The term “case” is used in two meanings: as case-based empirical research and as a learning tool. Let us have a look at the latter meaning. In an article published by the Decision Sciences Institute, titled Writing a Great Case, Visich, Roethlein, Gravier & Reyes (2020) discuss important issues that need to be considered when writing such a case, which comprises the case and a teaching note. They cover important aspects, such as the initial case development, the actual writing process, tactics for student engagement, the teaching note, and teaching the case. The authors write: “Though writing a great case can be time consuming, we have found that writing a great case can be a highly rewarding experience. The case is a learning tool that we can bring into our classroom to reinforce student knowledge and through class discussion provide them with a forum to support their analysis of the case. Through our own cases we can create an interesting and interactive learning experience for everyone in our classroom.”
Norrman & Jansson’s (2004) case study on Ericsson’s supply chain risk management (SCRM) practices is definitely part of the canon of SCM literature. After 15 years, it was time for an update. Together with Andreas Norrman, I visited Ericsson in Stockholm to investigate their SCRM practices. The results can now be found in our new article, The Development of Supply Chain Risk Management over Time: Revisiting Ericsson. Our article demonstrates how Ericsson’s SCRM practices have developed, indicating that improved functional capabilities are increasingly combined across silos and leveraged by formalized learning processes. Important enablers are IT capabilities, a fine-grained and cross-functional organization, and a focus on monitoring and compliance. Major developments in SCRM are often triggered by incidents, but also by requirements from external stakeholders and new corporate leaders actively focusing on SCRM and related activities. Although our article did not focus on SCM in the era of COVID-19, decision-makers can learn about many practices and tools that might also be useful to cope with the current situation.
Norrman, A. & Wieland, A. (2020). The Development of Supply Chain Risk Management over Time: Revisiting Ericsson. International Journal of Physical Distribution & Logistics Management, 50 (6), 641-666. https://doi.org/10.1108/IJPDLM-07-2019-0219
The Case Centre has recently announced the winners of their 2018 global awards and competitions. Already last year, the winning case in the Production and Operations Management category was closely related to supply chain management (see my previous post, Zara: The World’s Largest Fashion Retailer). This is also the case for the 2018 category winner, which is titled Everything Is Connected: A New Era of Sustainability at Li & Fung. It was written by Hau L. Lee and Sheila Melvin. The case deals with the way how Li & Fung, a Hong-Kong-based trading company, reacted to the Rana Plaza disaster and other such events to ensure sustainable supply chain management. Li & Fung’s Head of Learning and Development is right when saying: “The hard part is to make sustainability part of our DNA, to get 27,000 people to understand that this is now as fundamental to us as the fact that we source globally.” Therefore, this case could be a great building block for future SCM courses!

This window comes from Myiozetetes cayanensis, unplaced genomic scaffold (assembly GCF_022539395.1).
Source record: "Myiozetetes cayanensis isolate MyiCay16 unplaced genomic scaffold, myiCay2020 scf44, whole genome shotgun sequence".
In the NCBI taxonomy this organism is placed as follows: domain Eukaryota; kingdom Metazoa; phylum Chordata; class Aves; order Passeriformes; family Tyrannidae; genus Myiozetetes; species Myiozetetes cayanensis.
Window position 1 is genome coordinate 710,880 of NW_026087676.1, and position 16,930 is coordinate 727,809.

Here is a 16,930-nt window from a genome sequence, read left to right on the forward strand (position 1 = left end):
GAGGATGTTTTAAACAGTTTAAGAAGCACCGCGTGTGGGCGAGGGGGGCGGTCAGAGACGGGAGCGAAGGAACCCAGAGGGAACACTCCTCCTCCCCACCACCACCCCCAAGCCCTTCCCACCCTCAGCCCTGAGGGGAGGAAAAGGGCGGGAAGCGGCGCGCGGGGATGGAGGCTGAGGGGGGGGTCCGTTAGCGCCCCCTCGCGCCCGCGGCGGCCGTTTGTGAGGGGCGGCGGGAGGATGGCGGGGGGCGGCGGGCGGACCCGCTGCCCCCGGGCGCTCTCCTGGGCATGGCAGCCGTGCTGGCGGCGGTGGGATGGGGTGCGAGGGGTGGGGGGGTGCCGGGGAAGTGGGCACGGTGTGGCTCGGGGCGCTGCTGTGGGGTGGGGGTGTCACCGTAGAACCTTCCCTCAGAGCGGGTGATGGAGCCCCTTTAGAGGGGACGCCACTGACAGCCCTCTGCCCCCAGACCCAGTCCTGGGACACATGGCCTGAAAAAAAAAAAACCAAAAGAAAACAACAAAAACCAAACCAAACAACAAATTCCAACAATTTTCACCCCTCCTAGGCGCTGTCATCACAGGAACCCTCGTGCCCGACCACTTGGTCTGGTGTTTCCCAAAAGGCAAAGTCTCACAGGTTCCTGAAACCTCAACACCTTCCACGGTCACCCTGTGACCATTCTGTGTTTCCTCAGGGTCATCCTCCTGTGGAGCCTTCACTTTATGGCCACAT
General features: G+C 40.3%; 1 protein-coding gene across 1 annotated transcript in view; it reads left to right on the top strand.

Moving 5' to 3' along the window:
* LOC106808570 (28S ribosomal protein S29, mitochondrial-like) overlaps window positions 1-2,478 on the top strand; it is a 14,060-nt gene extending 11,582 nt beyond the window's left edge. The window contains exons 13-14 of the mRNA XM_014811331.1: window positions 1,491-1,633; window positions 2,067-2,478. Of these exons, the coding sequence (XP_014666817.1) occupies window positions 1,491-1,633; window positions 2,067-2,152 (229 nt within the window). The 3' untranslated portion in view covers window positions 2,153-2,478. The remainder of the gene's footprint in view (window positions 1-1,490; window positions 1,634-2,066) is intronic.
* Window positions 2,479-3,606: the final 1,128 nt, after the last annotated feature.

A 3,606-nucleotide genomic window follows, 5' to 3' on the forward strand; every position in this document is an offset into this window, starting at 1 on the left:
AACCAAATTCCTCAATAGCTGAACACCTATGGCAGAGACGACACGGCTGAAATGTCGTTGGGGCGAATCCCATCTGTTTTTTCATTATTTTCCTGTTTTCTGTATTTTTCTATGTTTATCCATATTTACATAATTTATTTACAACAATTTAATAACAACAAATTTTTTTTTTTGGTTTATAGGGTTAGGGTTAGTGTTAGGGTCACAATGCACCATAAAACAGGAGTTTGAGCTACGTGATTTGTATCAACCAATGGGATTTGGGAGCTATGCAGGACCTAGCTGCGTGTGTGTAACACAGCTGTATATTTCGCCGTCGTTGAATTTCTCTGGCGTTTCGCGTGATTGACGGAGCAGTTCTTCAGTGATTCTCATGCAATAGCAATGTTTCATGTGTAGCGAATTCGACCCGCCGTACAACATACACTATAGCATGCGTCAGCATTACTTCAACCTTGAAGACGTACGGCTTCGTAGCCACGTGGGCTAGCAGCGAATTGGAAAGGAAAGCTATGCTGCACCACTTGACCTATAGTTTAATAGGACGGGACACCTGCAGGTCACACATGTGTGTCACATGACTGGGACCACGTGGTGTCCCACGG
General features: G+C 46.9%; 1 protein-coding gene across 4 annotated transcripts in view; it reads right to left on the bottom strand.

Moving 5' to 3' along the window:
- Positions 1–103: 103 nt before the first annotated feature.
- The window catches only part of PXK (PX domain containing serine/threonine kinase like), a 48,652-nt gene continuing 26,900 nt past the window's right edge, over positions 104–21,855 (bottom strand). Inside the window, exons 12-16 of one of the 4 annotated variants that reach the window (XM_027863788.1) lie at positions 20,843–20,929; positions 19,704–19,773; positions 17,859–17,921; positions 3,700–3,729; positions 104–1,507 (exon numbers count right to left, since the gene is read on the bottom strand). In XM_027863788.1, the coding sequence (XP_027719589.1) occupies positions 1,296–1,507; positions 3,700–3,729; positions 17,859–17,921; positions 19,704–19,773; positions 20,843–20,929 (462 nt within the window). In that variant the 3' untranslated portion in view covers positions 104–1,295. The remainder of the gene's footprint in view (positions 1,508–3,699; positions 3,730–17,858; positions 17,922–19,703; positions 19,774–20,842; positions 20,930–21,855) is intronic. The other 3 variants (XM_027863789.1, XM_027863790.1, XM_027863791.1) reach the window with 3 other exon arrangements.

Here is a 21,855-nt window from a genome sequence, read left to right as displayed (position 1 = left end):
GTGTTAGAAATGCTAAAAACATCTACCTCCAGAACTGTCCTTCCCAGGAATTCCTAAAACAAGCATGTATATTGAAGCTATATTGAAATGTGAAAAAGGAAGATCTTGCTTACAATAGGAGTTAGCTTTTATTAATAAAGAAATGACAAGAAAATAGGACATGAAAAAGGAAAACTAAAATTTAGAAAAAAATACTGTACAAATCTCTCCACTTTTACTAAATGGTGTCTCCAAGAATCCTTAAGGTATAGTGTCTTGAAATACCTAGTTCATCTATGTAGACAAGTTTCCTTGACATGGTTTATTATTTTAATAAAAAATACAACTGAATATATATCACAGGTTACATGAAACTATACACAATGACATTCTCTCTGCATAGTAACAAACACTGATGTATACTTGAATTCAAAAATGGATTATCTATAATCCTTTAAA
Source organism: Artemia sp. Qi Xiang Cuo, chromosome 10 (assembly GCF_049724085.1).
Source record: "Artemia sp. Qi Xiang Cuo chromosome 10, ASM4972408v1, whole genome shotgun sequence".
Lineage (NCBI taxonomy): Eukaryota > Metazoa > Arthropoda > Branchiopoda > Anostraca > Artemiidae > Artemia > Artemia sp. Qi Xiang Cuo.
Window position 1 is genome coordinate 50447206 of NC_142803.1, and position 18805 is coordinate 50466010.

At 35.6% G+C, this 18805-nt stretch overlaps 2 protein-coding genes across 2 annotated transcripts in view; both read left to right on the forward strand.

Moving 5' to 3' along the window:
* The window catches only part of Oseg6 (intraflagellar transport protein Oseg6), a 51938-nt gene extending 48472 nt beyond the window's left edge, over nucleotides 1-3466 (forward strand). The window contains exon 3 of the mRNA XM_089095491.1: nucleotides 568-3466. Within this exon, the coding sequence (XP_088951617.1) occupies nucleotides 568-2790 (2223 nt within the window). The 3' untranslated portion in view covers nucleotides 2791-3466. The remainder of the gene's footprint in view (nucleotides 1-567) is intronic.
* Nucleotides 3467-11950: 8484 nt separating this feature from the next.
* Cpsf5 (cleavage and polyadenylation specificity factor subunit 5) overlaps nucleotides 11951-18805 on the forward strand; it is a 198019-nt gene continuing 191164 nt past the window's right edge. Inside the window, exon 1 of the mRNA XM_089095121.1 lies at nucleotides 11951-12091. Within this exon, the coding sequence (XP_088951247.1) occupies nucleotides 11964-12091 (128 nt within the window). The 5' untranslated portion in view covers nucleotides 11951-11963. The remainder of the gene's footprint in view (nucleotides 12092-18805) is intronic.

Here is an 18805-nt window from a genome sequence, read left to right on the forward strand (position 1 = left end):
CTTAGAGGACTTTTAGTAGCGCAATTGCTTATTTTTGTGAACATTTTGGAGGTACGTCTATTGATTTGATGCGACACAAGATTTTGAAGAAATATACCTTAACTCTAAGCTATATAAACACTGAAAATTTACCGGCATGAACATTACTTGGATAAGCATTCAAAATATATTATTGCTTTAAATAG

Academics and students often have very different ideas in mind when they talk about case study research. Indeed, case studies in SCM research are not alike and several different case study research designs can be distinguished. A recent article by Ridder (2017), titled The Theory Contribution of Case Study Research Designs, provides an overview of four common approaches. First, there is the “no theory first” type of case study design, which is closely connected to Eisenhardt’s methodological work. The second type of research design is about “gaps and holes”, following Yin’s guidelines. This type of case study design is what can be seen in SCM journals maybe most often. A third design deals with a “social construction of reality”, which is represented by Stake. Finally, the reason for case study research can also be to identify “anomalies”. A representative scholar of this approach is Burawoy. Each of these four approaches has its areas of application, but it is important to understand their unique ontological and epistomological assumptions. A very similar overview is provided by Welch et al. (2011).
Ridder, H.G. (2017). The Theory Contribution of Case Study Research Designs. Business Research, 10 (2), 281-305. DOI: 10.1007/s40685-017-0045-z
Just like OM research, SCM research is dominated by three research methodologies: (1) analytical modelling research (optimization, computational, and simulation models etc.), (2) quantitative empirical research (surveys etc.), and (3) case study research. There has been a recent trend towards multi-methodological research that combines different methodologies. A new article by Choi, Cheng and Zhao, titled Multi-Methodological Research in Operations Management, investigates this trend. The authors “present some multi-methodological approaches germane to the pursuit of rigorous and scientific operations management research” and “discuss the strengths and weaknesses of such multi-methodological approaches”. The authors make clear that multi-methodological approaches can make our research “more scientifically sound, rigorous, and practically relevant” and “permit us to explore the problem in ‘multiple dimensions’”. However, such research can also be “risky as it requires high investments of effort and time but the final results might turn out to be not fruitful”. Anyhow, as the authors conclude: “no pain, no gain”!
Choi, T., Cheng, T., & Zhao, X. (2015). Multi-Methodological Research in Operations Management. Production and Operations Management DOI: 10.1111/poms.12534